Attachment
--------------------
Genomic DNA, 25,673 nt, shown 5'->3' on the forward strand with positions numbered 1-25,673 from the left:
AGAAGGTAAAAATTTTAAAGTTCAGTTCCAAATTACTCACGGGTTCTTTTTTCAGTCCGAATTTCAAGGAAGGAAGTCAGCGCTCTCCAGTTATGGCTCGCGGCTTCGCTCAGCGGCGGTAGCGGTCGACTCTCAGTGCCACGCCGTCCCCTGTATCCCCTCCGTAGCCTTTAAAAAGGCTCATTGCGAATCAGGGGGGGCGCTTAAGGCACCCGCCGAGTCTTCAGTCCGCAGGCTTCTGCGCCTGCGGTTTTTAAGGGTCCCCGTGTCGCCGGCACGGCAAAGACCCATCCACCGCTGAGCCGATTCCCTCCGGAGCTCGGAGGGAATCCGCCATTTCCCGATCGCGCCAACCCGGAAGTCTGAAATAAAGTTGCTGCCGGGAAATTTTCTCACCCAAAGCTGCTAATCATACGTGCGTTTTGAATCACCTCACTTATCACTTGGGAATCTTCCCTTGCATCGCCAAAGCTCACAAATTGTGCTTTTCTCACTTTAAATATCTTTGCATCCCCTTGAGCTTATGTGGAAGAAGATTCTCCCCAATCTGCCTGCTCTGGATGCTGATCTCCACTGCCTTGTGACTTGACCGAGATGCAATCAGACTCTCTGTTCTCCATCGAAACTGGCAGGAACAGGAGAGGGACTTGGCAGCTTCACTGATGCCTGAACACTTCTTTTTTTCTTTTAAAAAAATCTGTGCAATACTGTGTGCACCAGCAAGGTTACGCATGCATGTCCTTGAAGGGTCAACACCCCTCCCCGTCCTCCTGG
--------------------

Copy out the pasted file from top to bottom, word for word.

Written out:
Genomic DNA, 25,673 nt, shown 5'->3' on the forward strand with positions numbered 1-25,673 from the left:
AGAAGGTAAAAATTTTAAAGTTCAGTTCCAAATTACTCACGGGTTCTTTTTTCAGTCCGAATTTCAAGGAAGGAAGTCAGCGCTCTCCAGTTATGGCTCGCGGCTTCGCTCAGCGGCGGTAGCGGTCGACTCTCAGTGCCACGCCGTCCCCTGTATCCCCTCCGTAGCCTTTAAAAAGGCTCATTGCGAATCAGGGGGGGCGCTTAAGGCACCCGCCGAGTCTTCAGTCCGCAGGCTTCTGCGCCTGCGGTTTTTAAGGGTCCCCGTGTCGCCGGCACGGCAAAGACCCATCCACCGCTGAGCCGATTCCCTCCGGAGCTCGGAGGGAATCCGCCATTTCCCGATCGCGCCAACCCGGAAGTCTGAAATAAAGTTGCTGCCGGGAAATTTTCTCACCCAAAGCTGCTAATCATACGTGCGTTTTGAATCACCTCACTTATCACTTGGGAATCTTCCCTTGCATCGCCAAAGCTCACAAATTGTGCTTTTCTCACTTTAAATATCTTTGCATCCCCTTGAGCTTATGTGGAAGAAGATTCTCCCCAATCTGCCTGCTCTGGATGCTGATCTCCACTGCCTTGTGACTTGACCGAGATGCAATCAGACTCTCTGTTCTCCATCGAAACTGGCAGGAACAGGAGAGGGACTTGGCAGCTTCACTGATGCCTGAACACTTCTTTTTTTCTTTTAAAAAAATCTGTGCAATACTGTGTGCACCAGCAAGGTTACGCATGCATGTCCTTGAAGGGTCAACACCCCTCCCCGTCCTCCTGG